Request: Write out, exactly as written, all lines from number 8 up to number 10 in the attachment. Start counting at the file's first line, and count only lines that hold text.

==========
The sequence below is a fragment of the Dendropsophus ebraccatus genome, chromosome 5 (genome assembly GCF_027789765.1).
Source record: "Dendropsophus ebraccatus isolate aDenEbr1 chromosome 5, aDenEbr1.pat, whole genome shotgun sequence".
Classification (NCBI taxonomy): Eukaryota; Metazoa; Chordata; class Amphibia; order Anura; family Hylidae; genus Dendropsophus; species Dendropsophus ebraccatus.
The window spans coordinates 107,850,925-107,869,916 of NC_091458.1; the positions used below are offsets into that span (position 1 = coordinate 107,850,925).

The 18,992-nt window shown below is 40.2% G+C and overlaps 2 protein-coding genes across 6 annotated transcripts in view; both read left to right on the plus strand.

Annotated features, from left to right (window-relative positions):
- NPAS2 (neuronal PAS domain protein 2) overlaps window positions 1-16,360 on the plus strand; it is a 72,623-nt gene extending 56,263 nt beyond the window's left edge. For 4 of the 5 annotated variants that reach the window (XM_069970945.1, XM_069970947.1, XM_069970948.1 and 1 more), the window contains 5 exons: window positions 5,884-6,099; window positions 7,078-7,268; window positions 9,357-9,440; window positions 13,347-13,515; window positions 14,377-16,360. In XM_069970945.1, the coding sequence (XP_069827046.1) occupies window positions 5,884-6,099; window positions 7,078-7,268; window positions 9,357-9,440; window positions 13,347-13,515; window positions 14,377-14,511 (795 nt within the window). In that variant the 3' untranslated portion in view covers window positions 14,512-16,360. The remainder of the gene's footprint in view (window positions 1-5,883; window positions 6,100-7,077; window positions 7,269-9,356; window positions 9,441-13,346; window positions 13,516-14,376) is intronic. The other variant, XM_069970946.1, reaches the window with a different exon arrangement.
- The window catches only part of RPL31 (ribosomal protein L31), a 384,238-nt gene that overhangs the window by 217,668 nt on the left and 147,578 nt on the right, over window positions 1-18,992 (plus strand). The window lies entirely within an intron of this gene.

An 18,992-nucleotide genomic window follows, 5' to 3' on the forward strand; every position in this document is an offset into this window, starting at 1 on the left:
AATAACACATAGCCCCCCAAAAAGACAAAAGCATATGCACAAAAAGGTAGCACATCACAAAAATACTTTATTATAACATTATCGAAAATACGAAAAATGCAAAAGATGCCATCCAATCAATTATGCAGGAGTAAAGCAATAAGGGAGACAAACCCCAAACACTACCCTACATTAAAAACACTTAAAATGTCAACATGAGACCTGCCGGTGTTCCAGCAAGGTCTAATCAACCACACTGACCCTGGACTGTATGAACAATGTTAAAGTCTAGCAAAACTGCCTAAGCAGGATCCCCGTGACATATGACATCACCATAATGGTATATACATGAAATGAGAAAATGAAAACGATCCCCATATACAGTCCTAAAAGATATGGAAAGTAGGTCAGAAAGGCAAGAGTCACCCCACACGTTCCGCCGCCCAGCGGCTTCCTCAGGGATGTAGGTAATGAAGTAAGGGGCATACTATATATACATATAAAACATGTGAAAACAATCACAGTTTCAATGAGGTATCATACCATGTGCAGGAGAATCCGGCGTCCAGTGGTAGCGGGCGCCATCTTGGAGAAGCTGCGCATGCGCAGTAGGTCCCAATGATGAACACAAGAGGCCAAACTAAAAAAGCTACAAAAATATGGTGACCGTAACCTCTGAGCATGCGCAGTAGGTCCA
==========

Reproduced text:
- The window catches only part of RPL31 (ribosomal protein L31), a 384,238-nt gene that overhangs the window by 217,668 nt on the left and 147,578 nt on the right, over window positions 1-18,992 (plus strand). The window lies entirely within an intron of this gene.

An 18,992-nucleotide genomic window follows, 5' to 3' on the forward strand; every position in this document is an offset into this window, starting at 1 on the left:
AATAACACATAGCCCCCCAAAAAGACAAAAGCATATGCACAAAAAGGTAGCACATCACAAAAATACTTTATTATAACATTATCGAAAATACGAAAAATGCAAAAGATGCCATCCAATCAATTATGCAGGAGTAAAGCAATAAGGGAGACAAACCCCAAACACTACCCTACATTAAAAACACTTAAAATGTCAACATGAGACCTGCCGGTGTTCCAGCAAGGTCTAATCAACCACACTGACCCTGGACTGTATGAACAATGTTAAAGTCTAGCAAAACTGCCTAAGCAGGATCCCCGTGACATATGACATCACCATAATGGTATATACATGAAATGAGAAAATGAAAACGATCCCCATATACAGTCCTAAAAGATATGGAAAGTAGGTCAGAAAGGCAAGAGTCACCCCACACGTTCCGCCGCCCAGCGGCTTCCTCAGGGATGTAGGTAATGAAGTAAGGGGCATACTATATATACATATAAAACATGTGAAAACAATCACAGTTTCAATGAGGTATCATACCATGTGCAGGAGAATCCGGCGTCCAGTGGTAGCGGGCGCCATCTTGGAGAAGCTGCGCATGCGCAGTAGGTCCCAATGATGAACACAAGAGGCCAAACTAAAAAAGCTACAAAAATATGGTGACCGTAACCTCTGAGCATGCGCAGTAGGTCCA